And what use is the output value that tells how long the checksum is? Again, this should, no it MUST be known a priori, there should never be a mismatch between what the caller of ‘calc_hash’ expects and what is returned. Of course, there can be error conditions but if ‘calc_hash’ fails, it should return ‘false’ and not a length different to what the caller expects.

Note that ‘calc_hash’ is not at all comparable to functions in the C API that add an additional output buffer length parameter like ‘strncpy’ or ‘snprintf’. These functions carry the length parameter for completely legitimate safety reasons because the total length of the output is usually not known a priori (for instance, as some input may stem from a human user and one has little control over how many characters (s)he will enter).

Based on these arguments, I dismiss the ‘hash_len’ parameter altogether and propose the following simplified interface:

and would use it like this:

Easy to read, hard to get wrong. It is impossible to forget to initialize a variable that just isn’t there.

Using PC-Lint in a Linux Environment

PC-Lint is my favorite non-FLOSS tool. Not only does it find bugs and portability issues early in the development cycle: by using it regularly and listening to its words developers can significantly improve their C/C++ programming skills.

This post details how to run PC-Lint (which is normally intended for DOS/Windows environments) in Linux, saving developers from having to buy FlexeLint, the much more expensive Unix/Linux version.
»Read More

Habits for Safer Coding

bear.jpgIf you have been coding in C and C++ for some time, you know that it is easy to introduce bugs: type in a single wrong character and you wreak havoc. It is therefore a good idea to avoid using certain (dangerous) language features or at least using them in a way that is safer.

My favorite example is always putting braces around blocks, even if the block only consists of a single statement:

I’ve witnessed cases where really experienced programmers omitted these two “redundant” characters for brevity only to be later faced with this classic bug:

It is so easy to make this mistake — especially during merging — that MISRA (Guidelines for the Use of the C++ Language in Critical Systems) made curly braces around if/else/do/while blocks a “required rule”. Note that by following this rule, you are also protected from “dangling else” mistakes:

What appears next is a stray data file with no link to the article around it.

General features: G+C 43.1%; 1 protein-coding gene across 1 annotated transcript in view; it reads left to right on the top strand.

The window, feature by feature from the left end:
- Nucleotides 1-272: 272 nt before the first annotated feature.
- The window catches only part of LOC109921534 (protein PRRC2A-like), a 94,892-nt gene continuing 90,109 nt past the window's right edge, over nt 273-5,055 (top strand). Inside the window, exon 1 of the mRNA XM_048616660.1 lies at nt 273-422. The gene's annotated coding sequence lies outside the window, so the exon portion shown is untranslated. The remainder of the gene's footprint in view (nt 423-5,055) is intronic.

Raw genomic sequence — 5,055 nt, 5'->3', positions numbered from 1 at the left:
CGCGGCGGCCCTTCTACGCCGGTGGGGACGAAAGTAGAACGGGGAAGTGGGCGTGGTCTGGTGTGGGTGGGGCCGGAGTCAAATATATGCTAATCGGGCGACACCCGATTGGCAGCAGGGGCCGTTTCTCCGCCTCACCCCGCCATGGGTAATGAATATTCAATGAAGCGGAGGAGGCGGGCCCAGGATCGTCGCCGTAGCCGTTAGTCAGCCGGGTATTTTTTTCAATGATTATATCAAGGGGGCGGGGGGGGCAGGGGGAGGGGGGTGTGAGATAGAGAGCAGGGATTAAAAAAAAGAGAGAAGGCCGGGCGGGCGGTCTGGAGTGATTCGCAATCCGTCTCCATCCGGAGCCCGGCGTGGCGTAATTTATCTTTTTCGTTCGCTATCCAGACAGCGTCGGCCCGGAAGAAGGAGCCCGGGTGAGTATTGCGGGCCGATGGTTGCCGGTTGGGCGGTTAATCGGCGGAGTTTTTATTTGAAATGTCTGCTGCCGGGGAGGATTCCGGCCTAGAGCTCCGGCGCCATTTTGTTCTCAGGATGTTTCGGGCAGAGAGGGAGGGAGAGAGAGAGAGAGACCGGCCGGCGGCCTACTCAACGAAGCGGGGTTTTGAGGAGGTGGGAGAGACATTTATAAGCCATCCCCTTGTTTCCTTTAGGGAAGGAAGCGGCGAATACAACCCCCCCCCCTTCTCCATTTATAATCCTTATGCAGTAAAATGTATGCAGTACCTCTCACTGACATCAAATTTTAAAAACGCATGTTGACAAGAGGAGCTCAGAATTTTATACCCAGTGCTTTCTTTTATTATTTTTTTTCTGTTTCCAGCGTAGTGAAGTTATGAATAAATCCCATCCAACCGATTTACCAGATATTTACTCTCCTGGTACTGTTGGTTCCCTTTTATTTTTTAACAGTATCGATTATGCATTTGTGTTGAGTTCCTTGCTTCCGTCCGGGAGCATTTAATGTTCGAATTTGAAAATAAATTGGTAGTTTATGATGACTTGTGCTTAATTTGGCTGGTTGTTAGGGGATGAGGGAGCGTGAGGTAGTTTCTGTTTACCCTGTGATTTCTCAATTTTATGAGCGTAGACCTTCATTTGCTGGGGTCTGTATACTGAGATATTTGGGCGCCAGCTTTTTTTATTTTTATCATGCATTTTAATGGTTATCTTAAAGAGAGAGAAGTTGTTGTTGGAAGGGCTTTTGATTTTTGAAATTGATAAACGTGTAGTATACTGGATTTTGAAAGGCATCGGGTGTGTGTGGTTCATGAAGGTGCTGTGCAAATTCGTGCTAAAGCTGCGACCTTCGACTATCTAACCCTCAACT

In general, I follow such “best practices” if they meet these criteria:

– They must solve a real problem
– They must not require any thinking

The “always-put-braces-around-blocks” rule does solve a real problem: I’m not aware of any compiler (not even Sun’s Java compiler) that warns you about the mistake shown above. (Of course, static code analysis tools (like PC-Lint) do check for these errors, and many, many more, but unfortunately only few developers use them.)

Does it require any thinking? I don’t think so. The only thing I have to remember is this: whenever I use ‘if’, ‘else’, ‘for’, ‘while’, ‘do’ I put curly braces around my code. That’s all!

Maybe you have come across this convention:

Advocates of this style reason as follows: in C/C++ you can easily — accidentally — use an assignment operator when you actually wanted to use an equality operator. Since you cannot assign to a constant, the compiler will refuse to compile your buggy code:

I must admit that I’ve never liked this convention. One reason is that it looks unnatural. Another is that it lacks symmetry; that is, it is not consistent with other comparison operators. What if you need to change the comparison some day to also include values greater than MAX_RETRIES?

Or what if MAX_RETRIES is changed from a compile-time constant to a “normal” variable whose value is obtained from a config file? Do you swap then? In fact, this convention doesn’t provide any help for mistakes in variable/variable comparisons, which occur also very frequently in day-to-day programming:

For my taste, the utility of this convention is rather limited and it requires too much thinking: “If I compare a compile-time constant (or a literal) against a variable using the equality operator, I put the constant first”. Isn’t this a clear hindsight rule? It’s a bit like attaching a tag saying “always lock the door” to your key.

Why not, instead, turn this into an habit: “If I do an equality comparison, I double check that there are two equal signs”. That’s not any more difficult to adopt, doesn’t impair readability and has the additional benefit of working in all cases — not just when comparing against constants.

I’m prepared to follow even conventions that look funny if they solve a real problem but I don’t think that this convention does: today, most compilers produce warnings when you make this kind of mistake (for GCC it’s -Wparenthesis, which is part of -Wall).

In C, there are numerous ways to make silly mistakes (in C++ there are many, many more). Instead of using questionable practices that address one tiny area, it is much better to enable all compiler warnings or — even better — use static code checkers like PC-Lint. In my opinion, that’s the most worthwhile habit for safer coding of all.